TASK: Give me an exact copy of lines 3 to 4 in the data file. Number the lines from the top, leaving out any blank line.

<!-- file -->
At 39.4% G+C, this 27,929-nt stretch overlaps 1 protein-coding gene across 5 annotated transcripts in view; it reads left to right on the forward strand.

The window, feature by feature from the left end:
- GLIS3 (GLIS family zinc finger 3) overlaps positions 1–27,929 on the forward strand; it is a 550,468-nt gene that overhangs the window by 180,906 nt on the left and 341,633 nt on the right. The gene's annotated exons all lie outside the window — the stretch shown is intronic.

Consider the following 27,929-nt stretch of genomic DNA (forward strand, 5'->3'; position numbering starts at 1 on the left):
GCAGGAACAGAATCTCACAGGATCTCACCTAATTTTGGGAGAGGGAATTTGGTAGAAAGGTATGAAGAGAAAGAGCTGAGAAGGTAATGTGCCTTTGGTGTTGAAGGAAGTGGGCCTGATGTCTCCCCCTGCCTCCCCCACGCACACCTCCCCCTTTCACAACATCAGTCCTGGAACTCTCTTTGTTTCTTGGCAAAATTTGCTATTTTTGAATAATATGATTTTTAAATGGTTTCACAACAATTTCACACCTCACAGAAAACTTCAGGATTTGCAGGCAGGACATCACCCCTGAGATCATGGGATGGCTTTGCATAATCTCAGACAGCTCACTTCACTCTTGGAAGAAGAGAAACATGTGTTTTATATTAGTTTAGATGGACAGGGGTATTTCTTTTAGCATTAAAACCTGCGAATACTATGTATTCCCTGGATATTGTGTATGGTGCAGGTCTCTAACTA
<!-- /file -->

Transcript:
- GLIS3 (GLIS family zinc finger 3) overlaps positions 1–27,929 on the forward strand; it is a 550,468-nt gene that overhangs the window by 180,906 nt on the left and 341,633 nt on the right. The gene's annotated exons all lie outside the window — the stretch shown is intronic.

Consider the following 27,929-nt stretch of genomic DNA (forward strand, 5'->3'; position numbering starts at 1 on the left):